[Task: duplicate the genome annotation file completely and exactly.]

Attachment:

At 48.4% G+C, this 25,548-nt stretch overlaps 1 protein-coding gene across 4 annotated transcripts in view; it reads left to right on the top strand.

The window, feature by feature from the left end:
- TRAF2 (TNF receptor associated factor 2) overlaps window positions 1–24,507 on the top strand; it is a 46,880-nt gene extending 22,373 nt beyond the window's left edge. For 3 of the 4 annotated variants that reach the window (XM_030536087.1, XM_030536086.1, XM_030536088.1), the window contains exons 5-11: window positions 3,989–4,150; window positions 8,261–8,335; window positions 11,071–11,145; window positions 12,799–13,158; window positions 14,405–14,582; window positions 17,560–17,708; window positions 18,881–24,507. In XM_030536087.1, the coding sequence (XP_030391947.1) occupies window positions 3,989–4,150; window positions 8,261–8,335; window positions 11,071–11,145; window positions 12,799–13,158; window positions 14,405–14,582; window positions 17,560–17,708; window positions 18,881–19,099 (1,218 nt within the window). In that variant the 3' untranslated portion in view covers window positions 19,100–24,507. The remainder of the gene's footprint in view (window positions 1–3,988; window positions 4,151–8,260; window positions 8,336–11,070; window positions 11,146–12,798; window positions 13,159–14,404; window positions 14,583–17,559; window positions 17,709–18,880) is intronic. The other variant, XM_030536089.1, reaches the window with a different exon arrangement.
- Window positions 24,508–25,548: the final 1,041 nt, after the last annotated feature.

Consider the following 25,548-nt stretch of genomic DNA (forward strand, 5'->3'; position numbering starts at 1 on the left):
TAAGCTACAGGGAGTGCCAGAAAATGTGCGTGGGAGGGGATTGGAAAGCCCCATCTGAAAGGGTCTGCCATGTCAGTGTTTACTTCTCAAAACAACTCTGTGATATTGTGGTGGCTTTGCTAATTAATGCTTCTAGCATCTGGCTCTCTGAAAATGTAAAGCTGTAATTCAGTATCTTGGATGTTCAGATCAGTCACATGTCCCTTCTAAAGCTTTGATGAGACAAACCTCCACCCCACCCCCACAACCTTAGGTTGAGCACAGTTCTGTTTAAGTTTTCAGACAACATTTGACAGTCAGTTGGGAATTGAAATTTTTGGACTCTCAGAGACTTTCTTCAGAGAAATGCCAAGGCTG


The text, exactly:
At 48.4% G+C, this 25,548-nt stretch overlaps 1 protein-coding gene across 4 annotated transcripts in view; it reads left to right on the top strand.

The window, feature by feature from the left end:
- TRAF2 (TNF receptor associated factor 2) overlaps window positions 1–24,507 on the top strand; it is a 46,880-nt gene extending 22,373 nt beyond the window's left edge. For 3 of the 4 annotated variants that reach the window (XM_030536087.1, XM_030536086.1, XM_030536088.1), the window contains exons 5-11: window positions 3,989–4,150; window positions 8,261–8,335; window positions 11,071–11,145; window positions 12,799–13,158; window positions 14,405–14,582; window positions 17,560–17,708; window positions 18,881–24,507. In XM_030536087.1, the coding sequence (XP_030391947.1) occupies window positions 3,989–4,150; window positions 8,261–8,335; window positions 11,071–11,145; window positions 12,799–13,158; window positions 14,405–14,582; window positions 17,560–17,708; window positions 18,881–19,099 (1,218 nt within the window). In that variant the 3' untranslated portion in view covers window positions 19,100–24,507. The remainder of the gene's footprint in view (window positions 1–3,988; window positions 4,151–8,260; window positions 8,336–11,070; window positions 11,146–12,798; window positions 13,159–14,404; window positions 14,583–17,559; window positions 17,709–18,880) is intronic. The other variant, XM_030536089.1, reaches the window with a different exon arrangement.
- Window positions 24,508–25,548: the final 1,041 nt, after the last annotated feature.

Consider the following 25,548-nt stretch of genomic DNA (forward strand, 5'->3'; position numbering starts at 1 on the left):
TAAGCTACAGGGAGTGCCAGAAAATGTGCGTGGGAGGGGATTGGAAAGCCCCATCTGAAAGGGTCTGCCATGTCAGTGTTTACTTCTCAAAACAACTCTGTGATATTGTGGTGGCTTTGCTAATTAATGCTTCTAGCATCTGGCTCTCTGAAAATGTAAAGCTGTAATTCAGTATCTTGGATGTTCAGATCAGTCACATGTCCCTTCTAAAGCTTTGATGAGACAAACCTCCACCCCACCCCCACAACCTTAGGTTGAGCACAGTTCTGTTTAAGTTTTCAGACAACATTTGACAGTCAGTTGGGAATTGAAATTTTTGGACTCTCAGAGACTTTCTTCAGAGAAATGCCAAGGCTG